Is there a common comment they might have in comparing the two?
That there's a lot more space in Toronto than there is in New York. We have people coming in and there's obviously a common thread with all the Momofuku restaurants, but it's a unique space.
Let's talk about Daisho specifically. What's the percentage of diners who do à la carte dining versus large-format dinners?
I would say it's dependent on the size of the group. Typically, groups of four or more tend to go for a large-format meal. I'd say it's 50/50 depending on the day and the size of the groups. But once people see that large-format options are available, they tend to call their friends and plan ahead.
The ribeye [Photo: Momofuku]
How often do people order the $600 whole ribeye?
We get it pretty often — several times a week — and I'm the lucky guy that gets to carve it. It turns a lot of heads in the dining room. People ask if they can take my picture; people get out of their seats, literally, to come and check it out. I think there's not a lot of restaurants that do the tableside [service], or have servers be part of the plating or production of the dish. And when you get a piece of meat that big? I took lessons from [longtime Momofuku alum] Sam Gelman, our executive chef here — I took video of him doing it, actually, and I don't know too many restaurants in the city that do that. It's just a great experience to watch that be carved. I carve the cap first, serve that to the guests, carve the rest of the beef. There's usually so much left that guests get to take it home. It's just visually amazing, it's a great experience. And again, it turns a lot of heads in the dining room.
Whats the most popular large-format meal, and have smaller parties ever tackled a whole one?
It's all over [the place]. I think the pork butt is really popular. We've added a lobster since we've opened. That's slowly gaining popularity. Especially over the summer, it's going to be one of the dishes people keep calling for. We've had a lot of guests come back specifically for that dish. I've seen, that's what's kind of amazing here too, is that people get so excited that they order more food than I think people can even eat. And I've seen two people eat the lobster [designed for four to six diners], I've seen eight people eat the lobster. It really depends on your appetite.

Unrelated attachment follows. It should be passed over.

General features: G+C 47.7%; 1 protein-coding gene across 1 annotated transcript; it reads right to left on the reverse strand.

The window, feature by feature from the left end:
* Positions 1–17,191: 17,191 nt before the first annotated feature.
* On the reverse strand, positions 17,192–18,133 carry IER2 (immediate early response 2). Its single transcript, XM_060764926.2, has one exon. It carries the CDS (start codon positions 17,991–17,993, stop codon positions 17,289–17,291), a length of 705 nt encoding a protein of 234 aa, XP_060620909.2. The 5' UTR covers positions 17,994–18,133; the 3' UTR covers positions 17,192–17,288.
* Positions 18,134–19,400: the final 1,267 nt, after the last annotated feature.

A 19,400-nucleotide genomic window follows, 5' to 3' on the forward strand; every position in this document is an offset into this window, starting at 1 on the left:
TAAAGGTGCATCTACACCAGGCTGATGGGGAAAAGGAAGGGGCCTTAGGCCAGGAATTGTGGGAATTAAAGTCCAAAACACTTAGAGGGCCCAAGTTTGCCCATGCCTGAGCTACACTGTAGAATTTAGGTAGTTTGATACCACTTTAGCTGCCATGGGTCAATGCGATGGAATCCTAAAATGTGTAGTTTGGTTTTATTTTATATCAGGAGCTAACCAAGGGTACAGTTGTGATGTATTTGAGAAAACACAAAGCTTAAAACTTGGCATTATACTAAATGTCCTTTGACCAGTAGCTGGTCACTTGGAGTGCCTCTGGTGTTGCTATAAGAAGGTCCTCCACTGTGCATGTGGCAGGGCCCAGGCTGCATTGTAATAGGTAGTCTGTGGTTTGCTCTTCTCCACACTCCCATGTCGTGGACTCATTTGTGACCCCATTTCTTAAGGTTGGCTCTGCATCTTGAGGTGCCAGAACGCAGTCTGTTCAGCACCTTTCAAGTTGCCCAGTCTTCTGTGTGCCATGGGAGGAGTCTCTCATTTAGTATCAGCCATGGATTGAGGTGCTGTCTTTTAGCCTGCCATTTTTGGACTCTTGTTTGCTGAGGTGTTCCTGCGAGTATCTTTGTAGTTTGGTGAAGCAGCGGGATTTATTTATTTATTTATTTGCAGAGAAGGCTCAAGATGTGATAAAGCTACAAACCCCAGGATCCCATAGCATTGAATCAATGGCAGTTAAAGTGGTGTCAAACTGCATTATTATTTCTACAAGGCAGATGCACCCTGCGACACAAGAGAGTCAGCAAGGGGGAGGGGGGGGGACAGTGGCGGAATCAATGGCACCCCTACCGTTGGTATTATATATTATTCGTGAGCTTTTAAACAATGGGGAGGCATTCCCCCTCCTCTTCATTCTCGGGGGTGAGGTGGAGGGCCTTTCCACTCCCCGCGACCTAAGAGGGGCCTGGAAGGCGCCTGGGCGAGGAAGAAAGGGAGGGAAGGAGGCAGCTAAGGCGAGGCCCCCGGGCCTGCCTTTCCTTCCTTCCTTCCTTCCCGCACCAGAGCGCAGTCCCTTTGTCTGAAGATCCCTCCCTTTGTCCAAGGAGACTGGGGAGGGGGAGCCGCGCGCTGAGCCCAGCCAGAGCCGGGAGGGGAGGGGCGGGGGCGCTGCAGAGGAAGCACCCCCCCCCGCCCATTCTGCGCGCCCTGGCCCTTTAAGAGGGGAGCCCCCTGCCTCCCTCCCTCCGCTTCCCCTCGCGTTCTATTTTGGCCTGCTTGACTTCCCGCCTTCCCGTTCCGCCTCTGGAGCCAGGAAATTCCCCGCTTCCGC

Have you gotten any outrageous requests from guests?
People asking to take my picture while I'm carving. In Toronto, it's a bit strange, but people don't like counter seating. So they're always a bit miffed when they're seated at the counter; but in my opinion, it's one of the best places in the restaurant to sit. It's just more intimate, you usually have a bartender you can have some dialogue with, ask questions, and they're always there when you need something. That's probably the biggest one.
What's the most important Gatekeeper tool?
Must-have gatekeeper tool, here, is definitely teamwork. Having so much going on in this building, we're really fortunate in the fact we have a team in New York who can assist with us; we have Tara MacMullen from New York, who's with us now. Everyone in this building is really just helping each other out. We have [a system] called dovetailing, which is just filling in the gaps and anything that needs to get done, we help each other with.
Any last words?
I think people should check us out because it's unique to Toronto. We've tried to feature as much of what's good about Toronto, and what's good about Canada. We have great local wine, we have a great Canadian whiskey program that we've initiated recently. We have great purveyors that we work with, and there's just a lot of great products that are coming out of this part of Ontario and this part of Canada that we really want to feature.